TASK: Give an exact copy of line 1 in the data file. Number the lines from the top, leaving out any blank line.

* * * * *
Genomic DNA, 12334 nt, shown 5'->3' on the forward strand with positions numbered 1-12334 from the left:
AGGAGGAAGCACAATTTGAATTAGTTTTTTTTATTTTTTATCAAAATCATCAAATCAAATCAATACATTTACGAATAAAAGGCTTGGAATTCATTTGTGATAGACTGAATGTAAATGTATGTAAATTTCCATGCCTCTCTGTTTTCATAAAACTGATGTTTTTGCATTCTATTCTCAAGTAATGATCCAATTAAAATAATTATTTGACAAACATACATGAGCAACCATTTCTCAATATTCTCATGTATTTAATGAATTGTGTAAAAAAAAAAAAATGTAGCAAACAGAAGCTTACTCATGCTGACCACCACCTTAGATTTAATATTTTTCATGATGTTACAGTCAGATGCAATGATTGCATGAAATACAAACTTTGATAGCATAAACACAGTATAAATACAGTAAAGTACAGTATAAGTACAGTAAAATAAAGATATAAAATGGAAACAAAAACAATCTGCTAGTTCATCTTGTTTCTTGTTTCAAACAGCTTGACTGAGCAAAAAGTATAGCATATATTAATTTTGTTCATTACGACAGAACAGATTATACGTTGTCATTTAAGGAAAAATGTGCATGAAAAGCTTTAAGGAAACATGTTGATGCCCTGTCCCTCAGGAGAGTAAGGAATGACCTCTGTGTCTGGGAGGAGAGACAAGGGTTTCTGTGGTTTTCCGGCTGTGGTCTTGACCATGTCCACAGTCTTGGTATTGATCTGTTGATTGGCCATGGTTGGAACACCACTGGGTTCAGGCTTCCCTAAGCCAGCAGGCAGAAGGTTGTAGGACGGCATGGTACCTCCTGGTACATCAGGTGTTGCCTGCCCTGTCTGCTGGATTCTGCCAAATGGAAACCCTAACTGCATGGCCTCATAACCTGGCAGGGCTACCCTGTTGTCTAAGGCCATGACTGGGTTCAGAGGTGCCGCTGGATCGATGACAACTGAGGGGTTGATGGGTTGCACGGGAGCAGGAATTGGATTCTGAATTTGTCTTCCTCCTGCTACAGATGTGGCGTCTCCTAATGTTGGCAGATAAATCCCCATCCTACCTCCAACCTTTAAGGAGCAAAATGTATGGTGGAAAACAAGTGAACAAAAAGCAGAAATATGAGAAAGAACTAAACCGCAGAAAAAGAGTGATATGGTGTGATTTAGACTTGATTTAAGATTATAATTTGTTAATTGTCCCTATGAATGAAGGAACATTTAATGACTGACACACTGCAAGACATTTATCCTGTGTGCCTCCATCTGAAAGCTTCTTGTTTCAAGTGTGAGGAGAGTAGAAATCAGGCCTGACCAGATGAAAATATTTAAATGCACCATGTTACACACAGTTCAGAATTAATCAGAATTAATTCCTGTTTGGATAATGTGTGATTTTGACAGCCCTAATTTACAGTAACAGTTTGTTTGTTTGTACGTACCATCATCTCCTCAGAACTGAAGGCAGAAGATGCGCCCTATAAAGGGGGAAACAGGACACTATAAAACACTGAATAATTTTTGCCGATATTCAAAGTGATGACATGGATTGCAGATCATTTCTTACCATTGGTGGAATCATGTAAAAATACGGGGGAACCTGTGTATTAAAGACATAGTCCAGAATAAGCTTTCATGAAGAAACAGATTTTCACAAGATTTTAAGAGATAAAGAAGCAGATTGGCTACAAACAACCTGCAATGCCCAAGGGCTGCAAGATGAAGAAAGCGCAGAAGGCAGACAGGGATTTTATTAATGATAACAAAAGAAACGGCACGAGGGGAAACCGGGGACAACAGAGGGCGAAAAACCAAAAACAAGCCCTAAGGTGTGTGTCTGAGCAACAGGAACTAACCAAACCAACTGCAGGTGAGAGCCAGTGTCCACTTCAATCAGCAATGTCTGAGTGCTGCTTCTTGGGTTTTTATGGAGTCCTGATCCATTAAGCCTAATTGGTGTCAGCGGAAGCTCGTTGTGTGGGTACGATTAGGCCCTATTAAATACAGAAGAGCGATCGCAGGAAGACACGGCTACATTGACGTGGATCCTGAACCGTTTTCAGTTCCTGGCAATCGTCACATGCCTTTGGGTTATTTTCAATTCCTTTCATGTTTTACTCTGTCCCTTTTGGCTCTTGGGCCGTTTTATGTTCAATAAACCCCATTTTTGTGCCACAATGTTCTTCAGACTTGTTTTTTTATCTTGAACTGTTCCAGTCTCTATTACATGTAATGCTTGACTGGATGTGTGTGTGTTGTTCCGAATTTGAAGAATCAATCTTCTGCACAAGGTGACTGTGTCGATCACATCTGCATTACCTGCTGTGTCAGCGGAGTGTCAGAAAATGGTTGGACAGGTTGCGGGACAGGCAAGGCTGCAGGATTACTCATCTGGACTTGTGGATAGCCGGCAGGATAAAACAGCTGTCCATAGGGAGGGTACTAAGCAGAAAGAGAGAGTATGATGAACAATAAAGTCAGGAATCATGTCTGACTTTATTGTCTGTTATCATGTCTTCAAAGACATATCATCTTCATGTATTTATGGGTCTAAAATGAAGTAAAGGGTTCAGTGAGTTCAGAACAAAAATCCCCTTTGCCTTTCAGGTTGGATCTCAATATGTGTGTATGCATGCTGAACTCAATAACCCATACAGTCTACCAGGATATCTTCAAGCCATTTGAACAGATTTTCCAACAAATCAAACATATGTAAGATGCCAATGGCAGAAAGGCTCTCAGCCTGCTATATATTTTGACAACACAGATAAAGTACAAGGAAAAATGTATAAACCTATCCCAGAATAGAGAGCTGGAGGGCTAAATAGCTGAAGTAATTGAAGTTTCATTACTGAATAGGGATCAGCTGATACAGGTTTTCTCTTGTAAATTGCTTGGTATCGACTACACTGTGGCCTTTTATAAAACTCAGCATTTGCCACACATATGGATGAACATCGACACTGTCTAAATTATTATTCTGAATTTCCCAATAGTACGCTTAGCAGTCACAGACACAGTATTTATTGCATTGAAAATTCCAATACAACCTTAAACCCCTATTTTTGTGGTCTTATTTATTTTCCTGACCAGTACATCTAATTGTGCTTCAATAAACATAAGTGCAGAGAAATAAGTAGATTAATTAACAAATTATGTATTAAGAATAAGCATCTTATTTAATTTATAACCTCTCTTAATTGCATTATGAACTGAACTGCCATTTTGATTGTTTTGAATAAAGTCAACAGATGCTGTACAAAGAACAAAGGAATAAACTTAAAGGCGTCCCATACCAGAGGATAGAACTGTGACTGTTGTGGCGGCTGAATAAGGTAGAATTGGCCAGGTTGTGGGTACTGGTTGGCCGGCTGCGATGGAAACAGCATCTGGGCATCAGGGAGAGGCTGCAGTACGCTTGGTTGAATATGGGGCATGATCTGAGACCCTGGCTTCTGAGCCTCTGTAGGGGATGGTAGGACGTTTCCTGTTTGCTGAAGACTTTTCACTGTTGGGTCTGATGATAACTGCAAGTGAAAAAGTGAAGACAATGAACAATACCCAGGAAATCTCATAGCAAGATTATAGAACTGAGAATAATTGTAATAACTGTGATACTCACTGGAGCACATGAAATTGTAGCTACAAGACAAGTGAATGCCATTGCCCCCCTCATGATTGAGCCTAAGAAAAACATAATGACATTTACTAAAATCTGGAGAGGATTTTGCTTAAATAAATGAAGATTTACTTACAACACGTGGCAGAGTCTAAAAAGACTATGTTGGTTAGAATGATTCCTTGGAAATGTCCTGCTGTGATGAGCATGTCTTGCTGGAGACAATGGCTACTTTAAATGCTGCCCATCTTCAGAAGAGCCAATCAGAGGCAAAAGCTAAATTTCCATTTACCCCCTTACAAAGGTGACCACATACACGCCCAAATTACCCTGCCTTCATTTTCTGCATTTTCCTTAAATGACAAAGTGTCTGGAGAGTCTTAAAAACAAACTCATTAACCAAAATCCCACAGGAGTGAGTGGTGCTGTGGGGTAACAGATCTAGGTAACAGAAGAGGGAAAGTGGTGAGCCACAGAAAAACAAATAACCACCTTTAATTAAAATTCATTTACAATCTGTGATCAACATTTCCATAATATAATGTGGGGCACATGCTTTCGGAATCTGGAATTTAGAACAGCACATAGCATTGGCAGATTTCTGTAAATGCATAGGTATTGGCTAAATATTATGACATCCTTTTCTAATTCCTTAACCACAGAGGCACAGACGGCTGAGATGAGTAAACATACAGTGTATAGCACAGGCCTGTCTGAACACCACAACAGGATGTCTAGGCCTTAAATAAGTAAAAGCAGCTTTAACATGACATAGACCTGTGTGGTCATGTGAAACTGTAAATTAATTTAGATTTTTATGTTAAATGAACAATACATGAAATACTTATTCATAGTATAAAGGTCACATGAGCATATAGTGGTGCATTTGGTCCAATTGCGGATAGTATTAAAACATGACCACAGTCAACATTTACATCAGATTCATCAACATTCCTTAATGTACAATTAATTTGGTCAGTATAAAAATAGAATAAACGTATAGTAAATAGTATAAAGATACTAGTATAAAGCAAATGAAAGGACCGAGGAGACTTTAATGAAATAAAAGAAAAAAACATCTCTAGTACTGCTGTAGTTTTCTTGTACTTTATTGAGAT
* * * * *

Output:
Genomic DNA, 12334 nt, shown 5'->3' on the forward strand with positions numbered 1-12334 from the left: